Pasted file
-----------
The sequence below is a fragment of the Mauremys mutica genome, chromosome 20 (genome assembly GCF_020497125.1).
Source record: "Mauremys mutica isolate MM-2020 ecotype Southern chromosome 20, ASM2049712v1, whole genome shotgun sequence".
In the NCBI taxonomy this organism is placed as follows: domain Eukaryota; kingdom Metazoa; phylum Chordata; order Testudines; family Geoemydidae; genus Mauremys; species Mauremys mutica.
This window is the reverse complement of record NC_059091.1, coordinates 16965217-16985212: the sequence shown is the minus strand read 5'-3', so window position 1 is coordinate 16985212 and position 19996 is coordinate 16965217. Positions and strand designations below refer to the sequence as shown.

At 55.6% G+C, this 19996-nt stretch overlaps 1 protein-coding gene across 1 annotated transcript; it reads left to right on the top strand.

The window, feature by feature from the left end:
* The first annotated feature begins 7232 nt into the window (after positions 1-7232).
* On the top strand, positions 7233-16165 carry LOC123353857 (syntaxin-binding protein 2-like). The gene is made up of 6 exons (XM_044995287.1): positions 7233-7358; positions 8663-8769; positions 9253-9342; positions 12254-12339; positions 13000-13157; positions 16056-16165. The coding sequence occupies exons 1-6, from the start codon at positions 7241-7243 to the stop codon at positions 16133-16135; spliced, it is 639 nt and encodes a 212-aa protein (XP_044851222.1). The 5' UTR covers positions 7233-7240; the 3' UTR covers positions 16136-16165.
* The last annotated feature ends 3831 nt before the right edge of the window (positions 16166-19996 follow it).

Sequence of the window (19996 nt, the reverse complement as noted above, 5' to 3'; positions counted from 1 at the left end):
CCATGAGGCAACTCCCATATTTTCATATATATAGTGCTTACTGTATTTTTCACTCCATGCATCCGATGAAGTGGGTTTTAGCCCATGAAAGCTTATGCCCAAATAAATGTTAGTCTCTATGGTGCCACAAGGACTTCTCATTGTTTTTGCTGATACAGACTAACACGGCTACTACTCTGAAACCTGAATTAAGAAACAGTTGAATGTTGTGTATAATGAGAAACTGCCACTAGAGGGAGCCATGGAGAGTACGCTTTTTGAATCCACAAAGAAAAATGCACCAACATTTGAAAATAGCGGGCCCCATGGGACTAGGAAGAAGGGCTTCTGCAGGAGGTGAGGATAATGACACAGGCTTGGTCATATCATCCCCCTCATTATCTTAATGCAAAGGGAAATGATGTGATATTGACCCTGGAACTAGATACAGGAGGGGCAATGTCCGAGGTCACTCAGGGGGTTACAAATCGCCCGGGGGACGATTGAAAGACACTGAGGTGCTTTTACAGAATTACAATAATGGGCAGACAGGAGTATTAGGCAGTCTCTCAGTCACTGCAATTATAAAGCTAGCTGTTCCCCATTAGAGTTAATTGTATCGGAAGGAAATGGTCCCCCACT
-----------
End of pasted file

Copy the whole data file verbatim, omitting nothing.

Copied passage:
The sequence below is a fragment of the Mauremys mutica genome, chromosome 20 (genome assembly GCF_020497125.1).
Source record: "Mauremys mutica isolate MM-2020 ecotype Southern chromosome 20, ASM2049712v1, whole genome shotgun sequence".
In the NCBI taxonomy this organism is placed as follows: domain Eukaryota; kingdom Metazoa; phylum Chordata; order Testudines; family Geoemydidae; genus Mauremys; species Mauremys mutica.
This window is the reverse complement of record NC_059091.1, coordinates 16965217-16985212: the sequence shown is the minus strand read 5'-3', so window position 1 is coordinate 16985212 and position 19996 is coordinate 16965217. Positions and strand designations below refer to the sequence as shown.

At 55.6% G+C, this 19996-nt stretch overlaps 1 protein-coding gene across 1 annotated transcript; it reads left to right on the top strand.

The window, feature by feature from the left end:
* The first annotated feature begins 7232 nt into the window (after positions 1-7232).
* On the top strand, positions 7233-16165 carry LOC123353857 (syntaxin-binding protein 2-like). The gene is made up of 6 exons (XM_044995287.1): positions 7233-7358; positions 8663-8769; positions 9253-9342; positions 12254-12339; positions 13000-13157; positions 16056-16165. The coding sequence occupies exons 1-6, from the start codon at positions 7241-7243 to the stop codon at positions 16133-16135; spliced, it is 639 nt and encodes a 212-aa protein (XP_044851222.1). The 5' UTR covers positions 7233-7240; the 3' UTR covers positions 16136-16165.
* The last annotated feature ends 3831 nt before the right edge of the window (positions 16166-19996 follow it).

Sequence of the window (19996 nt, the reverse complement as noted above, 5' to 3'; positions counted from 1 at the left end):
CCATGAGGCAACTCCCATATTTTCATATATATAGTGCTTACTGTATTTTTCACTCCATGCATCCGATGAAGTGGGTTTTAGCCCATGAAAGCTTATGCCCAAATAAATGTTAGTCTCTATGGTGCCACAAGGACTTCTCATTGTTTTTGCTGATACAGACTAACACGGCTACTACTCTGAAACCTGAATTAAGAAACAGTTGAATGTTGTGTATAATGAGAAACTGCCACTAGAGGGAGCCATGGAGAGTACGCTTTTTGAATCCACAAAGAAAAATGCACCAACATTTGAAAATAGCGGGCCCCATGGGACTAGGAAGAAGGGCTTCTGCAGGAGGTGAGGATAATGACACAGGCTTGGTCATATCATCCCCCTCATTATCTTAATGCAAAGGGAAATGATGTGATATTGACCCTGGAACTAGATACAGGAGGGGCAATGTCCGAGGTCACTCAGGGGGTTACAAATCGCCCGGGGGACGATTGAAAGACACTGAGGTGCTTTTACAGAATTACAATAATGGGCAGACAGGAGTATTAGGCAGTCTCTCAGTCACTGCAATTATAAAGCTAGCTGTTCCCCATTAGAGTTAATTGTATCGGAAGGAAATGGTCCCCCACT